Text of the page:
Behind our democracy lurks a powerful but unaccountable network of people who wield massive power and reap huge profits in the process. In exposing this shadowy and complex system that dominates our lives, Owen Jones sets out on a journey into the heart of our Establishment, from the lobbies of Westminster to the newsrooms, boardrooms, and trading rooms of Fleet Street and the City.
"Q. Who really runs Britain? A. It isn't you!"
Since he left office in 2007, the empire of Tony Blair has grown exponentially. As a businessman he has been unprecedentedly successful for a former public servant, with a large property portfolio and an estimated GBP80 million of earnings accrued in just a few short years. But how has he managed to achieve this? Being an ex-prime minister comes with certain advantages, and besides his excellent state pension and twenty-four-hour security team, Blair enjoys the best contacts that money can buy.
As one of the last remaining survivors of the Great Depression and the Second World War, I will not go gently into that good night. I want to tell you what the world looks like through my eyes, so you can help change it.... In November 2013, 91-year-old Yorkshireman, RAF veteran, and ex-carpet salesman Harry Leslie Smith's Guardian article - "This year, I will wear a poppy for the last time" - was shared almost 60,000 times on Facebook and started a huge debate about the state of society.
Red Notice is a searing expose of the wholesale whitewash by Russian authorities of Magnitsky's imprisonment and murder, slicing deep into the shadowy heart of the Kremlin to uncover its sordid truths.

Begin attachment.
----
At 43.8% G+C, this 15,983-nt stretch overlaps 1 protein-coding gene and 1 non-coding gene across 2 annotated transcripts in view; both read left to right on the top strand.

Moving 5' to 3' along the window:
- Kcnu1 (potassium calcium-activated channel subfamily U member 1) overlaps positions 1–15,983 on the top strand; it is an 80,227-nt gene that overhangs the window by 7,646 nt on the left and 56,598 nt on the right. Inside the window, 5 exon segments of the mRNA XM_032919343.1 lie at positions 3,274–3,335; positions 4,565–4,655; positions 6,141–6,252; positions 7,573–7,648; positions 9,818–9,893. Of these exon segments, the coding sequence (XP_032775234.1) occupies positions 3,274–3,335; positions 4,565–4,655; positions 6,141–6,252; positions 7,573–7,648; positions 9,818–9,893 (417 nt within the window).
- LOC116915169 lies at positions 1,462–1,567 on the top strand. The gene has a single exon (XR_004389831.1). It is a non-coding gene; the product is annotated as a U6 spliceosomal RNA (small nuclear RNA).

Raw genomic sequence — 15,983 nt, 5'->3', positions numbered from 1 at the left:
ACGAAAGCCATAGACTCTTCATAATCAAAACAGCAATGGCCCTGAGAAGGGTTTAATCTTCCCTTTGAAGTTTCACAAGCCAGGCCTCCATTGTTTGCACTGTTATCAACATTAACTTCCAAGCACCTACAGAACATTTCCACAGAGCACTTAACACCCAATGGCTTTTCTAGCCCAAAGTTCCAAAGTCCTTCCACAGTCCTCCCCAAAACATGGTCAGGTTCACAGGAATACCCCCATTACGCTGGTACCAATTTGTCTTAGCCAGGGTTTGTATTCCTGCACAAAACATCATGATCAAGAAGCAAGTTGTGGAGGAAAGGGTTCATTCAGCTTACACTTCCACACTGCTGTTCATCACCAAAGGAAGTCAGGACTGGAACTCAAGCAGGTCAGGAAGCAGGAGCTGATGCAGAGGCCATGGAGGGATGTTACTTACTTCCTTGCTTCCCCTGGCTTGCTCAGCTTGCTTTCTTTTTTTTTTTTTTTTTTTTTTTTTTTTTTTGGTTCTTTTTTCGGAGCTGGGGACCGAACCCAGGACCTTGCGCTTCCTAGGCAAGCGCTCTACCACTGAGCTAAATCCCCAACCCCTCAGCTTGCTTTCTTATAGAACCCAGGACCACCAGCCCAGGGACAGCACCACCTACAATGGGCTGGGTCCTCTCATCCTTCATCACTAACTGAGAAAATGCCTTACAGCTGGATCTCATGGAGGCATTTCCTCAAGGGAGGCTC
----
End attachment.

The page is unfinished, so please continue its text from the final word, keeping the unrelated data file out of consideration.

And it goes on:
"Corruption Laid Bare"
In Data and Goliath, Schneier reveals the full extent of surveillance, censorship, and propaganda in society today, examining the risks of cybercrime, cyberterrorism, and cyberwar. He shares technological, legal, and social solutions that can help shape a more equal, private, and secure world. This is an audiobook to which everyone with an Internet connection - or bank account or smart device or car, for that matter - needs to listen.
In May 2013, Glenn Greenwald set out for Hong Kong to meet an anonymous source who claimed to have astonishing evidence of pervasive government spying and insisted on communicating only through heavily encrypted channels. That source turned out to be the 29-year-old NSA contractor Edward Snowden, and his revelations about the agency's widespread, systemic overreach proved to be some of the most explosive and consequential news in recent history, triggering a fierce debate over national security....